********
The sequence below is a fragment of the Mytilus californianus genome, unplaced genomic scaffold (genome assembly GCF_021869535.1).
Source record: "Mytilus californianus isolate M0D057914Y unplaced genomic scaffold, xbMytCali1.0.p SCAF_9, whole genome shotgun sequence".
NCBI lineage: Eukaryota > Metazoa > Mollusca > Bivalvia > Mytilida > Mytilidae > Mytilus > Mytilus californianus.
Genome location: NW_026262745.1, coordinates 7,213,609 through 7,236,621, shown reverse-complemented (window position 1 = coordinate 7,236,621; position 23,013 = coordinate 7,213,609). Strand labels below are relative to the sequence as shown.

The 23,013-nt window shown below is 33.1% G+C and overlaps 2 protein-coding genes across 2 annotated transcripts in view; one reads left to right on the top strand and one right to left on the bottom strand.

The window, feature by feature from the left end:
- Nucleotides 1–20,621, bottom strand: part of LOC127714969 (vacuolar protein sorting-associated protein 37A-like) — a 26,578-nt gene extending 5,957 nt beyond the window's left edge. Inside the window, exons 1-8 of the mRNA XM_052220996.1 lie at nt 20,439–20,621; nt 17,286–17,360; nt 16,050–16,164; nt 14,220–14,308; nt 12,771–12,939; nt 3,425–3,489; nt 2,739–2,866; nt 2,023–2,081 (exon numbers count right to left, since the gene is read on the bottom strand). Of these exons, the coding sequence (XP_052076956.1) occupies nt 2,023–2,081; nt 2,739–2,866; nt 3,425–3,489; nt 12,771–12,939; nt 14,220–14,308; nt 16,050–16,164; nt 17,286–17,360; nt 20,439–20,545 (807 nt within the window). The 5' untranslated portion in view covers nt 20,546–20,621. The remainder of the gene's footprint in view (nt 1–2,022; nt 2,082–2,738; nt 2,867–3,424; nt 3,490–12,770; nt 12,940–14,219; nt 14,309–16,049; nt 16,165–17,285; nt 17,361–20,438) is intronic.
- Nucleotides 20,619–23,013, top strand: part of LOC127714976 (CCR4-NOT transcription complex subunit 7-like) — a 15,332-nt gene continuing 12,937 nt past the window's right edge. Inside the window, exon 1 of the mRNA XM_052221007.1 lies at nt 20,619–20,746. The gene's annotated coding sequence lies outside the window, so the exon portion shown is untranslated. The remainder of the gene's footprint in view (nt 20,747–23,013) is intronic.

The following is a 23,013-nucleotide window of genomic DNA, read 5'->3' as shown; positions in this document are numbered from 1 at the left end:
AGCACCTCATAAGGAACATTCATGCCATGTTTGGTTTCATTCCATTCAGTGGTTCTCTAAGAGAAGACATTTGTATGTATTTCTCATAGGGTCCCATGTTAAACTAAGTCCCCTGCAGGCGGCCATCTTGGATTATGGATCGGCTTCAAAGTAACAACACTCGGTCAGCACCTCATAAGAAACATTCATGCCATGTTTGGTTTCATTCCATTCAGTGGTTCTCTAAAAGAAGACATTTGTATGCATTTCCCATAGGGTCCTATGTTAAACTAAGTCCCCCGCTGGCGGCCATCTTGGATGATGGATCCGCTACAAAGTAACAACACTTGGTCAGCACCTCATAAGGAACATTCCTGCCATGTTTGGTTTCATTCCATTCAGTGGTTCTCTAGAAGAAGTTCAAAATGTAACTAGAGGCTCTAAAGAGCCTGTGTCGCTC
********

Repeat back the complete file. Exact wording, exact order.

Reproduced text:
The sequence below is a fragment of the Mytilus californianus genome, unplaced genomic scaffold (genome assembly GCF_021869535.1).
Source record: "Mytilus californianus isolate M0D057914Y unplaced genomic scaffold, xbMytCali1.0.p SCAF_9, whole genome shotgun sequence".
NCBI lineage: Eukaryota > Metazoa > Mollusca > Bivalvia > Mytilida > Mytilidae > Mytilus > Mytilus californianus.
Genome location: NW_026262745.1, coordinates 7,213,609 through 7,236,621, shown reverse-complemented (window position 1 = coordinate 7,236,621; position 23,013 = coordinate 7,213,609). Strand labels below are relative to the sequence as shown.

The 23,013-nt window shown below is 33.1% G+C and overlaps 2 protein-coding genes across 2 annotated transcripts in view; one reads left to right on the top strand and one right to left on the bottom strand.

The window, feature by feature from the left end:
- Nucleotides 1–20,621, bottom strand: part of LOC127714969 (vacuolar protein sorting-associated protein 37A-like) — a 26,578-nt gene extending 5,957 nt beyond the window's left edge. Inside the window, exons 1-8 of the mRNA XM_052220996.1 lie at nt 20,439–20,621; nt 17,286–17,360; nt 16,050–16,164; nt 14,220–14,308; nt 12,771–12,939; nt 3,425–3,489; nt 2,739–2,866; nt 2,023–2,081 (exon numbers count right to left, since the gene is read on the bottom strand). Of these exons, the coding sequence (XP_052076956.1) occupies nt 2,023–2,081; nt 2,739–2,866; nt 3,425–3,489; nt 12,771–12,939; nt 14,220–14,308; nt 16,050–16,164; nt 17,286–17,360; nt 20,439–20,545 (807 nt within the window). The 5' untranslated portion in view covers nt 20,546–20,621. The remainder of the gene's footprint in view (nt 1–2,022; nt 2,082–2,738; nt 2,867–3,424; nt 3,490–12,770; nt 12,940–14,219; nt 14,309–16,049; nt 16,165–17,285; nt 17,361–20,438) is intronic.
- Nucleotides 20,619–23,013, top strand: part of LOC127714976 (CCR4-NOT transcription complex subunit 7-like) — a 15,332-nt gene continuing 12,937 nt past the window's right edge. Inside the window, exon 1 of the mRNA XM_052221007.1 lies at nt 20,619–20,746. The gene's annotated coding sequence lies outside the window, so the exon portion shown is untranslated. The remainder of the gene's footprint in view (nt 20,747–23,013) is intronic.

The following is a 23,013-nucleotide window of genomic DNA, read 5'->3' as shown; positions in this document are numbered from 1 at the left end:
AGCACCTCATAAGGAACATTCATGCCATGTTTGGTTTCATTCCATTCAGTGGTTCTCTAAGAGAAGACATTTGTATGTATTTCTCATAGGGTCCCATGTTAAACTAAGTCCCCTGCAGGCGGCCATCTTGGATTATGGATCGGCTTCAAAGTAACAACACTCGGTCAGCACCTCATAAGAAACATTCATGCCATGTTTGGTTTCATTCCATTCAGTGGTTCTCTAAAAGAAGACATTTGTATGCATTTCCCATAGGGTCCTATGTTAAACTAAGTCCCCCGCTGGCGGCCATCTTGGATGATGGATCCGCTACAAAGTAACAACACTTGGTCAGCACCTCATAAGGAACATTCCTGCCATGTTTGGTTTCATTCCATTCAGTGGTTCTCTAGAAGAAGTTCAAAATGTAACTAGAGGCTCTAAAGAGCCTGTGTCGCTC